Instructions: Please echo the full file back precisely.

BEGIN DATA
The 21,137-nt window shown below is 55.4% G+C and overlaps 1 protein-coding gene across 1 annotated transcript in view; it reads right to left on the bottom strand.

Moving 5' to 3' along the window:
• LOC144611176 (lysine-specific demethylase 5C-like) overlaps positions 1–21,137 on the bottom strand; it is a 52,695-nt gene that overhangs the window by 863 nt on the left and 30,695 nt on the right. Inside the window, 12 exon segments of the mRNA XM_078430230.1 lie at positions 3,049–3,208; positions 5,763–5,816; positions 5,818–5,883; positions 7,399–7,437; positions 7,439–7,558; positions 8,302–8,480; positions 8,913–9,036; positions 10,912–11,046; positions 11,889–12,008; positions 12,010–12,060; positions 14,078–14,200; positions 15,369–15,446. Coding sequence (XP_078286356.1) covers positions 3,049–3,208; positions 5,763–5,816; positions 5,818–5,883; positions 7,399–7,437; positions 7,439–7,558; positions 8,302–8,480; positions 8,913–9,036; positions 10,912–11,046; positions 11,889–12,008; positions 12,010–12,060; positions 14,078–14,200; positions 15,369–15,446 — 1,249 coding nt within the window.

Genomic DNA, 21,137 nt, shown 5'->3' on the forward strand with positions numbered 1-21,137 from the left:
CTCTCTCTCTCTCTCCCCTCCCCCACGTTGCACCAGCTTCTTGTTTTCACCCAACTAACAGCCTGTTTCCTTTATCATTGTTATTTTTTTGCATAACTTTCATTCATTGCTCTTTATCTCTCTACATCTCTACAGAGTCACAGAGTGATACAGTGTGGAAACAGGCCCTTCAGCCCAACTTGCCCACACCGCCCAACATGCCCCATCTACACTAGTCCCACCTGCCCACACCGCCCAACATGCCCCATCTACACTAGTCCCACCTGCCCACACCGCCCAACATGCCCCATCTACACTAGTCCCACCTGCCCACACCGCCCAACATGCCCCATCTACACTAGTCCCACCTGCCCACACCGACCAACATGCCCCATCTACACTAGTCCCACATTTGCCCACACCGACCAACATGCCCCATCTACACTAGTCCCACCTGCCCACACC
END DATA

The 21,137-nt window shown below is 55.4% G+C and overlaps 1 protein-coding gene across 1 annotated transcript in view; it reads right to left on the bottom strand.

Moving 5' to 3' along the window:
• LOC144611176 (lysine-specific demethylase 5C-like) overlaps positions 1–21,137 on the bottom strand; it is a 52,695-nt gene that overhangs the window by 863 nt on the left and 30,695 nt on the right. Inside the window, 12 exon segments of the mRNA XM_078430230.1 lie at positions 3,049–3,208; positions 5,763–5,816; positions 5,818–5,883; positions 7,399–7,437; positions 7,439–7,558; positions 8,302–8,480; positions 8,913–9,036; positions 10,912–11,046; positions 11,889–12,008; positions 12,010–12,060; positions 14,078–14,200; positions 15,369–15,446. Coding sequence (XP_078286356.1) covers positions 3,049–3,208; positions 5,763–5,816; positions 5,818–5,883; positions 7,399–7,437; positions 7,439–7,558; positions 8,302–8,480; positions 8,913–9,036; positions 10,912–11,046; positions 11,889–12,008; positions 12,010–12,060; positions 14,078–14,200; positions 15,369–15,446 — 1,249 coding nt within the window.

Genomic DNA, 21,137 nt, shown 5'->3' on the forward strand with positions numbered 1-21,137 from the left:
CTCTCTCTCTCTCTCCCCTCCCCCACGTTGCACCAGCTTCTTGTTTTCACCCAACTAACAGCCTGTTTCCTTTATCATTGTTATTTTTTTGCATAACTTTCATTCATTGCTCTTTATCTCTCTACATCTCTACAGAGTCACAGAGTGATACAGTGTGGAAACAGGCCCTTCAGCCCAACTTGCCCACACCGCCCAACATGCCCCATCTACACTAGTCCCACCTGCCCACACCGCCCAACATGCCCCATCTACACTAGTCCCACCTGCCCACACCGCCCAACATGCCCCATCTACACTAGTCCCACCTGCCCACACCGCCCAACATGCCCCATCTACACTAGTCCCACCTGCCCACACCGACCAACATGCCCCATCTACACTAGTCCCACATTTGCCCACACCGACCAACATGCCCCATCTACACTAGTCCCACCTGCCCACACC